'After having borne brief testimony to the beauty and comfort of Mr. Villiers's new hall, we hasten to speak of the inaugural entertainment which was given on Monday night under circumstances which must have proved peculiarly gratifying to the management. It was quite hard work to reach the interior of the new hall, so thick was the crowd outside; but when inside, and with a favourable position, it was easy to see that the audience was brilliant as it was numerous. As a matter of course, Mr. Villiers is a loyal citizen, and it goes for saying that the initial feature of this programme was a performance of "God Save the Queen," followed by "God Bess the Prince of Wales," sung by the Pavilion Choir, Miss Constance Loseby singing the solo verses. This lady also contributed a couple of songs, and set the machinery merrily in motion. It is not necessary to say that all the available light and leading of the music-halls had enlisted under Mr. Villiers's banner, and that a programme of colossal dimensions had been framed to give éclat to this celebration. After Miss Loseby had retired from the stage, there began what we may describe as the entertainment of the music-hall proper. Messrs. De Voy, Leclercq and Co. tendered one of their farcical sketches, and were followed by Miss Amy Verte, a lady who contributed a series of characteristic dances in the costumes which she adopted with much celerity. The Sisters Watson sang duets, and repeated their mimicry of that inane specimen of humanity called the "masher;" while Miss Rosee Heath sang tunefully, and danced neatly and cleverly. Mr. Harry Randall was the first comique to assert himself, and it may be said that he did this in a manner which testified to the song influence he exercises over a miscellaneous audience. His songs were vociferously applauded. Next to Mr. Randall came Miss Alice Brookes, a tuneful singer and an admirably neat dancer; while to her succeeded Mr. Pat Feeney, an excellent Irish comedian, the whole of whose expressed sentiments were not, however, entirely in favour on Monday. Mr. Fred Albert followed on with his usual topical staple, and was succeeded by the Pavilion Choir, who sang "Faerie Voices" under circumstances which could scarcely be called cheering. Then Madame Garetta tendered her pretty entertainment with her army of handsome pigeons. Mr. Chirgwin with his budget of eccentricities created plenty of merriment by his humorous references and his manifestations of light comedy, and Mr. Arthur Lloyd prospered well until his political references caused just a little fermentation.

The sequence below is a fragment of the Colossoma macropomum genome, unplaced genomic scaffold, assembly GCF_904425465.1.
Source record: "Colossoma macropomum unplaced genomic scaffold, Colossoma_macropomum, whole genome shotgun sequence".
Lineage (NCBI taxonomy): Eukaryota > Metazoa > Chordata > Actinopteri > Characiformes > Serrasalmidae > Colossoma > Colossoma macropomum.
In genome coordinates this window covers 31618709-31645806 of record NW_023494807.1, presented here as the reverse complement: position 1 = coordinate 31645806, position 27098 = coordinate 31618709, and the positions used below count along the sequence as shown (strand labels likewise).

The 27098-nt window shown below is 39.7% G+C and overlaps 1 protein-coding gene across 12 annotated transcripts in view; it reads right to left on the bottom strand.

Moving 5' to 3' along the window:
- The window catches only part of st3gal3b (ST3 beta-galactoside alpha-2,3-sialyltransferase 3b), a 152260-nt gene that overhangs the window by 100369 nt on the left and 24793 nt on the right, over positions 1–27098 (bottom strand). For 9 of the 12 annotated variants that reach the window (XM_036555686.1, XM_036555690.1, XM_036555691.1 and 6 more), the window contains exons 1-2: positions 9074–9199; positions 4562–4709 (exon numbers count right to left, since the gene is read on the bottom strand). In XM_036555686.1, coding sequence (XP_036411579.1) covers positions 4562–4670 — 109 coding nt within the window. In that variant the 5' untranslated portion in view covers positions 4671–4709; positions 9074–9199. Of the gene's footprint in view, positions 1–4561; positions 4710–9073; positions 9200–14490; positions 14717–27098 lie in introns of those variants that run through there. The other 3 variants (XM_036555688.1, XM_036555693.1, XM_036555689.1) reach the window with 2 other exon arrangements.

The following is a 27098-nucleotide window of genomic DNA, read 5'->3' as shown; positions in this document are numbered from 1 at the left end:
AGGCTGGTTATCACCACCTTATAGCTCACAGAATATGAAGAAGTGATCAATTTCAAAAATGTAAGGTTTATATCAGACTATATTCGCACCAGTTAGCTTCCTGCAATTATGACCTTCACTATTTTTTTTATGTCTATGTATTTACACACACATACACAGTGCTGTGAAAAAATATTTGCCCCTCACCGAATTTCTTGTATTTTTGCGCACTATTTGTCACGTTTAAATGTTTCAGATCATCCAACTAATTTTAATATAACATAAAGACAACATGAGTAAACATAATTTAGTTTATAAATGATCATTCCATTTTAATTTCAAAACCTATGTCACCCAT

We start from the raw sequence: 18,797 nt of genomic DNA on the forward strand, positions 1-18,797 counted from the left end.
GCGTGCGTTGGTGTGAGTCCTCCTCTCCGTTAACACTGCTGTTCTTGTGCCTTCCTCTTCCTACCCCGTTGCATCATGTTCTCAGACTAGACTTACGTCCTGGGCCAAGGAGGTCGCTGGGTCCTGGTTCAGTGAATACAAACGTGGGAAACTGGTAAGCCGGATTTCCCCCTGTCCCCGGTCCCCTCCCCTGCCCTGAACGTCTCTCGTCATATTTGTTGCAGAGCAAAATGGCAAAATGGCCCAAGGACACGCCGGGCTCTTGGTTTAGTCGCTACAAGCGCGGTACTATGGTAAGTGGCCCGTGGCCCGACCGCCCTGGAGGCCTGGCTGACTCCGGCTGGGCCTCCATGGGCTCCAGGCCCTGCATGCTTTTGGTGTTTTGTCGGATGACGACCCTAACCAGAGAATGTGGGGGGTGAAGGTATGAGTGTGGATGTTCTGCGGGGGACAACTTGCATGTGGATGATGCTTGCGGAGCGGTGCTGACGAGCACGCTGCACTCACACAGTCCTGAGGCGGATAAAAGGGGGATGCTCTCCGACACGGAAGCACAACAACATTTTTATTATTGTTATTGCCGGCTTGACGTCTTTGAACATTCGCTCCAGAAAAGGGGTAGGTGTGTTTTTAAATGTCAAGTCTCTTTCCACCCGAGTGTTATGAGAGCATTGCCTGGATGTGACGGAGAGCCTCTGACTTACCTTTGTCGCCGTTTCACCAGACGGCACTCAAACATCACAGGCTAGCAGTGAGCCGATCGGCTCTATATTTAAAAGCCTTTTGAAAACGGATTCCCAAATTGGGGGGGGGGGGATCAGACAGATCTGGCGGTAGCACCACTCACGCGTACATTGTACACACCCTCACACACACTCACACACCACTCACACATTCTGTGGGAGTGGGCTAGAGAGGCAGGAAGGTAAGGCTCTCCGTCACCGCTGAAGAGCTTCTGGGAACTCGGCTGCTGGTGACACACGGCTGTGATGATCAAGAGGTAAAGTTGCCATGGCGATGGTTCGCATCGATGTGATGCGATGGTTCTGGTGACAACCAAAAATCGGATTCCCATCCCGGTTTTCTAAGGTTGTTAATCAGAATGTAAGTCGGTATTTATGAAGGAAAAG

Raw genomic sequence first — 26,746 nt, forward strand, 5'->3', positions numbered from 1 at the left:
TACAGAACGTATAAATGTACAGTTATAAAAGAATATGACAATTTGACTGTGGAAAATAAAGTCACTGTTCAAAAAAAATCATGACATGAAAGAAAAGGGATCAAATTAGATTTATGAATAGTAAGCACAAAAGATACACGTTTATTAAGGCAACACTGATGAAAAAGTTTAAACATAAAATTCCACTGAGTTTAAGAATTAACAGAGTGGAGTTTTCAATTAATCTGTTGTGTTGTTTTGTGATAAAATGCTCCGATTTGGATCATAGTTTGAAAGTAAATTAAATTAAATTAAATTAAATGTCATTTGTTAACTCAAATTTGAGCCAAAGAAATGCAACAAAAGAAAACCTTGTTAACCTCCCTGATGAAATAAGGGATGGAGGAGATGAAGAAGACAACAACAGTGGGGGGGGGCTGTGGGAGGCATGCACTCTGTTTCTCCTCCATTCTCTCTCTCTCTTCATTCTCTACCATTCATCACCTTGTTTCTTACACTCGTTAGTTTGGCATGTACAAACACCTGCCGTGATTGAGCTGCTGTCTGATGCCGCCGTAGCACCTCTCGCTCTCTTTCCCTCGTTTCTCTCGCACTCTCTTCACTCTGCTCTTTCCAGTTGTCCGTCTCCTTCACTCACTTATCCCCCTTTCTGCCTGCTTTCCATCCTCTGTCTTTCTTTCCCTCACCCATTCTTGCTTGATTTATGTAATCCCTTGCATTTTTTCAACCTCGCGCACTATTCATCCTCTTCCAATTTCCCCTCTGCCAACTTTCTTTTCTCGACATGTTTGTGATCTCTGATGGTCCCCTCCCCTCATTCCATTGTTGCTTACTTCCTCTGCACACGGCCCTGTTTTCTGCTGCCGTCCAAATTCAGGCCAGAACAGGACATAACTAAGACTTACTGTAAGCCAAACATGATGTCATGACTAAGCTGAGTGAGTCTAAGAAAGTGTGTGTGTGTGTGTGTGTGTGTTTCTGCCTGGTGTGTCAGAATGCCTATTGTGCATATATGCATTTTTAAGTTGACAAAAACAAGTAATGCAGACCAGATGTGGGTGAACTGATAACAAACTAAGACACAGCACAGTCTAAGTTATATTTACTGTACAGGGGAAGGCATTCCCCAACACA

Nelly Farrell

Nelly Farrell (d.1889)
Irish serio-comic vocalist

(lithograph portrait after a photograph, unknown, circa 1885)

Mr. G.H. Macdermott was so out of voice as to be unable to sing; but to show there was nothing like an intended breach of faith, the popular comedian was brought to the footlights by Mr. Villiers just to speak an excuse, and thus show the honourableness of his intentions. Mrs. Lennard Charles sang with excellent spirit and with success, and the Pinauds gave one of the very best grotesque "shows" that has ever been tendered on any stage, which Mr. G.W. Hunter exhibited all that dryness which has brought him such a fund of popularity. Miss Nellie Richards negotiated a new lease of favour by her tuneful contributions, and Mr. Charles Godfrey again afforded proof of his power to do justice to that material where manifestations of dramatic force are vitally necessary. Miss Nelly Farrell in genuinely Irish song once more asserted her supremacy, while the last feature of the programme was supplied by the Frediani Troupe, who gave an acrobatic display. During the evening Mr. Villiers, in a few happy phrases, addressed the audience.'
(The Entr'acte, London, Saturday, 5 December 1885, p.6a)